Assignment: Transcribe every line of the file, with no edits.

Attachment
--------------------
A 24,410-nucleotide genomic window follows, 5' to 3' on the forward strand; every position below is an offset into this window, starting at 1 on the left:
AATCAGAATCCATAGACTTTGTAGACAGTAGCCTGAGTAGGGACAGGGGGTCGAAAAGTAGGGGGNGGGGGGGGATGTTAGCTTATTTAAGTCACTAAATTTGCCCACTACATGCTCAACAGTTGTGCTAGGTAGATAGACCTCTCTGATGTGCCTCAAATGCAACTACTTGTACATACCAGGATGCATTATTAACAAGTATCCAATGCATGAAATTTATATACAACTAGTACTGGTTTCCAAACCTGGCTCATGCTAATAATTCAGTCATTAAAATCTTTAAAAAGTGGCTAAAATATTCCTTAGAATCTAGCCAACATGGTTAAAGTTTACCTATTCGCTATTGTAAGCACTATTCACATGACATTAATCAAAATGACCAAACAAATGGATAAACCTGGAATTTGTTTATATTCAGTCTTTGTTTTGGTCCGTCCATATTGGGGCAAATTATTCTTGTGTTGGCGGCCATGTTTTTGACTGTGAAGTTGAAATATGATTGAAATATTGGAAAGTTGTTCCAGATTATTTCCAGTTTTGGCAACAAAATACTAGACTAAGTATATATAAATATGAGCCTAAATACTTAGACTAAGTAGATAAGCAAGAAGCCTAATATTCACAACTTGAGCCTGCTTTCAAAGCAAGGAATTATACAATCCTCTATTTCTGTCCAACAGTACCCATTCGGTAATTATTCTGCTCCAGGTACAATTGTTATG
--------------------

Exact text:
A 24,410-nucleotide genomic window follows, 5' to 3' on the forward strand; every position below is an offset into this window, starting at 1 on the left:
AATCAGAATCCATAGACTTTGTAGACAGTAGCCTGAGTAGGGACAGGGGGTCGAAAAGTAGGGGGNGGGGGGGGATGTTAGCTTATTTAAGTCACTAAATTTGCCCACTACATGCTCAACAGTTGTGCTAGGTAGATAGACCTCTCTGATGTGCCTCAAATGCAACTACTTGTACATACCAGGATGCATTATTAACAAGTATCCAATGCATGAAATTTATATACAACTAGTACTGGTTTCCAAACCTGGCTCATGCTAATAATTCAGTCATTAAAATCTTTAAAAAGTGGCTAAAATATTCCTTAGAATCTAGCCAACATGGTTAAAGTTTACCTATTCGCTATTGTAAGCACTATTCACATGACATTAATCAAAATGACCAAACAAATGGATAAACCTGGAATTTGTTTATATTCAGTCTTTGTTTTGGTCCGTCCATATTGGGGCAAATTATTCTTGTGTTGGCGGCCATGTTTTTGACTGTGAAGTTGAAATATGATTGAAATATTGGAAAGTTGTTCCAGATTATTTCCAGTTTTGGCAACAAAATACTAGACTAAGTATATATAAATATGAGCCTAAATACTTAGACTAAGTAGATAAGCAAGAAGCCTAATATTCACAACTTGAGCCTGCTTTCAAAGCAAGGAATTATACAATCCTCTATTTCTGTCCAACAGTACCCATTCGGTAATTATTCTGCTCCAGGTACAATTGTTATG